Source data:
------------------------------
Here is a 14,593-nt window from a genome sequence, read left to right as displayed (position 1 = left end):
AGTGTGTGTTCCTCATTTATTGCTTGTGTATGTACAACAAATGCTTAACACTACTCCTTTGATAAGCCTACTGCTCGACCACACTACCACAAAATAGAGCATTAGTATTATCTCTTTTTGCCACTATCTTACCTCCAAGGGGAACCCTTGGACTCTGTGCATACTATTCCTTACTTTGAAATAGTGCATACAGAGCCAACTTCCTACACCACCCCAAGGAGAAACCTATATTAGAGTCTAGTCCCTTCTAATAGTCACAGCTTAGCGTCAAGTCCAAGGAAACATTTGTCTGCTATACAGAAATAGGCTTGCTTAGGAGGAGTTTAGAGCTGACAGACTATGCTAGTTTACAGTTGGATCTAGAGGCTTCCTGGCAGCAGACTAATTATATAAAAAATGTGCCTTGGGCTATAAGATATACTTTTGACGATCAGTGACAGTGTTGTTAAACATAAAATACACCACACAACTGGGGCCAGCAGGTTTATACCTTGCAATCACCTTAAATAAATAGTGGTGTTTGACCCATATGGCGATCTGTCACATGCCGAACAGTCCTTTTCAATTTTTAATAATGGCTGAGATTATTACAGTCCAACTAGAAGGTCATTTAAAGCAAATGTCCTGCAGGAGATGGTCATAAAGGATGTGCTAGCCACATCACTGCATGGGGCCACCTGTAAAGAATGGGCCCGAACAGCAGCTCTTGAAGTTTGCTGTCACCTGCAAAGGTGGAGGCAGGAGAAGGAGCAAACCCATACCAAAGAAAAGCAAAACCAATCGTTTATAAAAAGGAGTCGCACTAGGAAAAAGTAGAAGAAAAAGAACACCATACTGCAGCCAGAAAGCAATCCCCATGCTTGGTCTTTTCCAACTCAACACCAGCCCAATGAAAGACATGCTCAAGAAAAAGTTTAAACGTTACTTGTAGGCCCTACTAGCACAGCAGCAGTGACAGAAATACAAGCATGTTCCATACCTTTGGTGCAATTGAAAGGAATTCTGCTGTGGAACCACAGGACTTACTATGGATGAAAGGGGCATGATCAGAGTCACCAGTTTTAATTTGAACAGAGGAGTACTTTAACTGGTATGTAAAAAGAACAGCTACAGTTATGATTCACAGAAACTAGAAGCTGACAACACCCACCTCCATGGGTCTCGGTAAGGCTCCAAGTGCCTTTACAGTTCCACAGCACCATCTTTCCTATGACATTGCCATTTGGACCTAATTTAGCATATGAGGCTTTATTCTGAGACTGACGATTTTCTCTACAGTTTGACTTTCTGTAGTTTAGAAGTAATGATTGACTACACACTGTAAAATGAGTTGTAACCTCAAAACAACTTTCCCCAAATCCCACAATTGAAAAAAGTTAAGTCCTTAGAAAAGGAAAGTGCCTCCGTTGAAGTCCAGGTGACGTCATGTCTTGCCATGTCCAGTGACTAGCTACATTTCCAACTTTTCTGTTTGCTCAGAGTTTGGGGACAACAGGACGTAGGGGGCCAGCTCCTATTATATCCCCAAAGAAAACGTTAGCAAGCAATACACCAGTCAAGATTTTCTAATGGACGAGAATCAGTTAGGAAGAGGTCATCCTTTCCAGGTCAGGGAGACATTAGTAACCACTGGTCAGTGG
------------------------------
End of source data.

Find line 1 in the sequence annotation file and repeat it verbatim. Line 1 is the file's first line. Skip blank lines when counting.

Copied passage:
Here is a 14,593-nt window from a genome sequence, read left to right as displayed (position 1 = left end):